Coming off record-breaking earnings for its fiscal Q3, Apple did it again for Q4. At the time, the company highlighted that new all-time records for Mac and Services were big factors in its September quarter success. Now we’ve got a look at how many Macs Apple may have shipped during its Q4 from Strategy Analytics.
During its fiscal Q4 earnings call at the end of October, Apple revealed that its Mac lineup posted record revenue of $9.03 billion (up about 29% YoY from $6.99 billion). That came amid the pandemic as more people than ever are working from home and Mac sales were also aided by the back to school season happening in the September quarter.
Strategy Analytics is out today with its estimates on global notebook shipments and the firm believes Apple outperformed the market average. Overall, global notebook shipments increased 34% and Apple saw an impressive 39%. The only other individual company to see a higher YoY quarterly growth rate was HP with 43%.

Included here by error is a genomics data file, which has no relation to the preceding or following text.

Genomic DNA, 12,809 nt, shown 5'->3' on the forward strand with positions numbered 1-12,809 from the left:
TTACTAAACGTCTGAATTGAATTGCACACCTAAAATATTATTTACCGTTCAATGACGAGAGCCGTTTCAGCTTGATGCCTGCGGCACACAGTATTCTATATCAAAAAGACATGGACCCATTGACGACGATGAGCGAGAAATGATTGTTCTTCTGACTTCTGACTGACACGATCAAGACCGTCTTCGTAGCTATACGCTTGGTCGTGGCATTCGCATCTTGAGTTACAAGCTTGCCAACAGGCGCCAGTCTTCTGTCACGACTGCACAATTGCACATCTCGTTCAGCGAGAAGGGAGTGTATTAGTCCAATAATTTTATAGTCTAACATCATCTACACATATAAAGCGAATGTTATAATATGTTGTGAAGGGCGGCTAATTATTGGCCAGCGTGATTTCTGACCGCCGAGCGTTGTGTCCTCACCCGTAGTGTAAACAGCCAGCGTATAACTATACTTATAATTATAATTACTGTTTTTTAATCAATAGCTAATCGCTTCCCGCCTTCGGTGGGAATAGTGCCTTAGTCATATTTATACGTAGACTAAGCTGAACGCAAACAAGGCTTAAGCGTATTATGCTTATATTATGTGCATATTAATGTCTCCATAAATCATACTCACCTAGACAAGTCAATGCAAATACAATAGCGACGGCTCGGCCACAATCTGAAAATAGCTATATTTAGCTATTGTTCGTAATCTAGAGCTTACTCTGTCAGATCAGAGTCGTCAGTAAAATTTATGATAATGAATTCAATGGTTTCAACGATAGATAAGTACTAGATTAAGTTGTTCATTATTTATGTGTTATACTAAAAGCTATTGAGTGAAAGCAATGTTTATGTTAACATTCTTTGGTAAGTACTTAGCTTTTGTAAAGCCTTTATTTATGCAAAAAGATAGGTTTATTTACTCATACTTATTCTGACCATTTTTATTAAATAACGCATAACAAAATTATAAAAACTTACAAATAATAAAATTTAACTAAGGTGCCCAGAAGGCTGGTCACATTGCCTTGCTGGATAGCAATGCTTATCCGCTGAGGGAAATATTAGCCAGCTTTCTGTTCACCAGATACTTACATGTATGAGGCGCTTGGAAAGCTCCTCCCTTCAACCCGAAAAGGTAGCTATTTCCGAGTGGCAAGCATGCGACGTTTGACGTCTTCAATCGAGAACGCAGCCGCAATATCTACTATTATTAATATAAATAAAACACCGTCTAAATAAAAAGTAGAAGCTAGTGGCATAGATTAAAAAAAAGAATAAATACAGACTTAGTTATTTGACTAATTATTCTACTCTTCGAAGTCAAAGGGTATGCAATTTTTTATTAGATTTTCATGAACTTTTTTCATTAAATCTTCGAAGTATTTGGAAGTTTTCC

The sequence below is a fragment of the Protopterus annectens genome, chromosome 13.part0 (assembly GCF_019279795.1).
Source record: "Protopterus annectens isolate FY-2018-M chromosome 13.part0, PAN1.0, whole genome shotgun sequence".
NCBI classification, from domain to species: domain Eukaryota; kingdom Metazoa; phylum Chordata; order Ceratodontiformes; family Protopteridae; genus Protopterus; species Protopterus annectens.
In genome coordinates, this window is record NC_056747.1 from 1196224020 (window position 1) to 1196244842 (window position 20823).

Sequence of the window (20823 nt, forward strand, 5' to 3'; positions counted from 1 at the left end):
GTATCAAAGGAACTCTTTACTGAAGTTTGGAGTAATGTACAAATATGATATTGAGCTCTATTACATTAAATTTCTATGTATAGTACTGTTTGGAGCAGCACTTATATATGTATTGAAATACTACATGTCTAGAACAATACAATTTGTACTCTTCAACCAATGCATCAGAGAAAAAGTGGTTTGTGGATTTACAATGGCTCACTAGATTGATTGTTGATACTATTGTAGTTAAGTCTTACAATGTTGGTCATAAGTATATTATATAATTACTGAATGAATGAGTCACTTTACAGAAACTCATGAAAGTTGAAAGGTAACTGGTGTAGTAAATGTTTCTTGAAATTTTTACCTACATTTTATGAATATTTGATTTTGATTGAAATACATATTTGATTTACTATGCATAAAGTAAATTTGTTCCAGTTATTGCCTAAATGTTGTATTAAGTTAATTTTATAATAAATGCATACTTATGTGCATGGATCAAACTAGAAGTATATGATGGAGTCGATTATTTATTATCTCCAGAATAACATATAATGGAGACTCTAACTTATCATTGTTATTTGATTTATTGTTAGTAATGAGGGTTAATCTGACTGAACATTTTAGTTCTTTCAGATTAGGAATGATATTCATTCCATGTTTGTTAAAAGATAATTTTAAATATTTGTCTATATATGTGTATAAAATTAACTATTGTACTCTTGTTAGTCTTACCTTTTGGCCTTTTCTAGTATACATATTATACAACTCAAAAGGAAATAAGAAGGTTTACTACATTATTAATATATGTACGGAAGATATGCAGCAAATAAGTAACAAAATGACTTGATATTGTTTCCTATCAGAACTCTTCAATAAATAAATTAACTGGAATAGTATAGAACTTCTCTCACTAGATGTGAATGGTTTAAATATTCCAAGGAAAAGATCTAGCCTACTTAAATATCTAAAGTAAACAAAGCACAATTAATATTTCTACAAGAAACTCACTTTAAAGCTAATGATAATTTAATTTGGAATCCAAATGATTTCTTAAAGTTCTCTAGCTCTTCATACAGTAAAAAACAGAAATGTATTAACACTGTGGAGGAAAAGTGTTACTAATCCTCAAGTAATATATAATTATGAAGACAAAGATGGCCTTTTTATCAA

The report estimates that Apple saw 6 million MacBooks shipped during the September quarter, up from 4.3 million in the same period in 2019.
According to Strategy Analytics, those numbers put Apple’s overall global notebook market share in fourth place at 9.7%. HP and Lenovo shard first place with 23.6% share each, followed by Dell in third with 13.7%.
Notably, Apple just launched its first Apple Silicon M1-powered MacBook Air, 13-inch MacBook Pro, and Mac mini. Coupled with the holiday quarter, Apple could definitely see another record quarter for its Macs — as long as it doesn’t hit any supply constraints.
Chirag Upadhyay, Senior Research Analyst said, “The third quarter would have been even more productive for some vendors if they were able to deliver more devices to meet high demand. Supply will remain a key concern as demand is expected to stay high amid rising COVID-19 infections around the world as the Northern Hemisphere enters a very difficult winter. With the pandemic still lingering across the globe, consumers have started their purchases before the holiday season to prepare for the new ‘normal’ of working and studying from home.”